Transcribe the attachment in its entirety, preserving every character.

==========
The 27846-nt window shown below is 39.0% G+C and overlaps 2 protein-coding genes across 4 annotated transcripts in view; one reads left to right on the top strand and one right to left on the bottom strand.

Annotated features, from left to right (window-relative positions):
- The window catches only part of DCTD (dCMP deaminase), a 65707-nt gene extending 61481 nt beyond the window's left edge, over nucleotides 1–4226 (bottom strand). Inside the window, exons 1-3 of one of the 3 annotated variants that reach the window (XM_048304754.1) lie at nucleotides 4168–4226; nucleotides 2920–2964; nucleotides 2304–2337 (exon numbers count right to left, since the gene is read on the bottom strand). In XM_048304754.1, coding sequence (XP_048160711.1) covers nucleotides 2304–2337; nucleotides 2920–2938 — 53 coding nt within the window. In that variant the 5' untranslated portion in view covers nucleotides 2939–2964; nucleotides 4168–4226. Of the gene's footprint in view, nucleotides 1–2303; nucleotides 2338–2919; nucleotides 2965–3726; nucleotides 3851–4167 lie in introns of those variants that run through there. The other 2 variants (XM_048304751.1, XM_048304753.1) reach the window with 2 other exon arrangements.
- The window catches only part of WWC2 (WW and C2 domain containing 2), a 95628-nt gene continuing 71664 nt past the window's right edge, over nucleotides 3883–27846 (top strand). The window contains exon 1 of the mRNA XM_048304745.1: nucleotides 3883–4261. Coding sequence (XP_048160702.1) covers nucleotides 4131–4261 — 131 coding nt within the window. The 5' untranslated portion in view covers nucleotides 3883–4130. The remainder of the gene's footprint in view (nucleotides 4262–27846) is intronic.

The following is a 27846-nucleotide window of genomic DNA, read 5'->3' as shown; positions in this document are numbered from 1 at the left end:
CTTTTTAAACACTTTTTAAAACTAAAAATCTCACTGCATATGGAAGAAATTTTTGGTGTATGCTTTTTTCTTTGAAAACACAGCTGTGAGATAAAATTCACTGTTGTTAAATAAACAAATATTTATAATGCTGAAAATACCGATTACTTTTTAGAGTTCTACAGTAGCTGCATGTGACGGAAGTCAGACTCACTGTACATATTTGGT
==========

The 27846-nt window shown below is 39.0% G+C and overlaps 2 protein-coding genes across 4 annotated transcripts in view; one reads left to right on the top strand and one right to left on the bottom strand.

Annotated features, from left to right (window-relative positions):
- The window catches only part of DCTD (dCMP deaminase), a 65707-nt gene extending 61481 nt beyond the window's left edge, over nucleotides 1–4226 (bottom strand). Inside the window, exons 1-3 of one of the 3 annotated variants that reach the window (XM_048304754.1) lie at nucleotides 4168–4226; nucleotides 2920–2964; nucleotides 2304–2337 (exon numbers count right to left, since the gene is read on the bottom strand). In XM_048304754.1, coding sequence (XP_048160711.1) covers nucleotides 2304–2337; nucleotides 2920–2938 — 53 coding nt within the window. In that variant the 5' untranslated portion in view covers nucleotides 2939–2964; nucleotides 4168–4226. Of the gene's footprint in view, nucleotides 1–2303; nucleotides 2338–2919; nucleotides 2965–3726; nucleotides 3851–4167 lie in introns of those variants that run through there. The other 2 variants (XM_048304751.1, XM_048304753.1) reach the window with 2 other exon arrangements.
- The window catches only part of WWC2 (WW and C2 domain containing 2), a 95628-nt gene continuing 71664 nt past the window's right edge, over nucleotides 3883–27846 (top strand). The window contains exon 1 of the mRNA XM_048304745.1: nucleotides 3883–4261. Coding sequence (XP_048160702.1) covers nucleotides 4131–4261 — 131 coding nt within the window. The 5' untranslated portion in view covers nucleotides 3883–4130. The remainder of the gene's footprint in view (nucleotides 4262–27846) is intronic.

The following is a 27846-nucleotide window of genomic DNA, read 5'->3' as shown; positions in this document are numbered from 1 at the left end:
CTTTTTAAACACTTTTTAAAACTAAAAATCTCACTGCATATGGAAGAAATTTTTGGTGTATGCTTTTTTCTTTGAAAACACAGCTGTGAGATAAAATTCACTGTTGTTAAATAAACAAATATTTATAATGCTGAAAATACCGATTACTTTTTAGAGTTCTACAGTAGCTGCATGTGACGGAAGTCAGACTCACTGTACATATTTGGT